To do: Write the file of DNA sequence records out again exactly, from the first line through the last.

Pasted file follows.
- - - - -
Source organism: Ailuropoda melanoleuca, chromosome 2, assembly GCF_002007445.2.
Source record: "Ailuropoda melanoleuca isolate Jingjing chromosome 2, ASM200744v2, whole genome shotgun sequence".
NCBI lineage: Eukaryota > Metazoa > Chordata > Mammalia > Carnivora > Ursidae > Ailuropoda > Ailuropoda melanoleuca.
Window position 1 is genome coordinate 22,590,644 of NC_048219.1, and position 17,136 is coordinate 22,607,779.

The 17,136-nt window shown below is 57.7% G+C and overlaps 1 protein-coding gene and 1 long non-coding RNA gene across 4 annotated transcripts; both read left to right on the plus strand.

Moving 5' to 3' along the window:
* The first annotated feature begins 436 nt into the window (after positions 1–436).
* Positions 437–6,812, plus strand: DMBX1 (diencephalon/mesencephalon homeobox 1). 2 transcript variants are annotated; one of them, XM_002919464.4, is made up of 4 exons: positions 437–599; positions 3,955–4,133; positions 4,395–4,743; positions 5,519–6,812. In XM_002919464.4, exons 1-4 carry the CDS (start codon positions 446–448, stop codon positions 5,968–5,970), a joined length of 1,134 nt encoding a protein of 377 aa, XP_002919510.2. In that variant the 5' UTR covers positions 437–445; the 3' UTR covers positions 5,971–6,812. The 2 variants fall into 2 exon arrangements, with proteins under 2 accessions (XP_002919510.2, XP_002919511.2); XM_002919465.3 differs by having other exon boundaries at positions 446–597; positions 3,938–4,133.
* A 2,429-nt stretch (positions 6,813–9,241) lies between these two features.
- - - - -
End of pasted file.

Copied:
Source organism: Ailuropoda melanoleuca, chromosome 2, assembly GCF_002007445.2.
Source record: "Ailuropoda melanoleuca isolate Jingjing chromosome 2, ASM200744v2, whole genome shotgun sequence".
NCBI lineage: Eukaryota > Metazoa > Chordata > Mammalia > Carnivora > Ursidae > Ailuropoda > Ailuropoda melanoleuca.
Window position 1 is genome coordinate 22,590,644 of NC_048219.1, and position 17,136 is coordinate 22,607,779.

The 17,136-nt window shown below is 57.7% G+C and overlaps 1 protein-coding gene and 1 long non-coding RNA gene across 4 annotated transcripts; both read left to right on the plus strand.

Moving 5' to 3' along the window:
* The first annotated feature begins 436 nt into the window (after positions 1–436).
* Positions 437–6,812, plus strand: DMBX1 (diencephalon/mesencephalon homeobox 1). 2 transcript variants are annotated; one of them, XM_002919464.4, is made up of 4 exons: positions 437–599; positions 3,955–4,133; positions 4,395–4,743; positions 5,519–6,812. In XM_002919464.4, exons 1-4 carry the CDS (start codon positions 446–448, stop codon positions 5,968–5,970), a joined length of 1,134 nt encoding a protein of 377 aa, XP_002919510.2. In that variant the 5' UTR covers positions 437–445; the 3' UTR covers positions 5,971–6,812. The 2 variants fall into 2 exon arrangements, with proteins under 2 accessions (XP_002919510.2, XP_002919511.2); XM_002919465.3 differs by having other exon boundaries at positions 446–597; positions 3,938–4,133.
* A 2,429-nt stretch (positions 6,813–9,241) lies between these two features.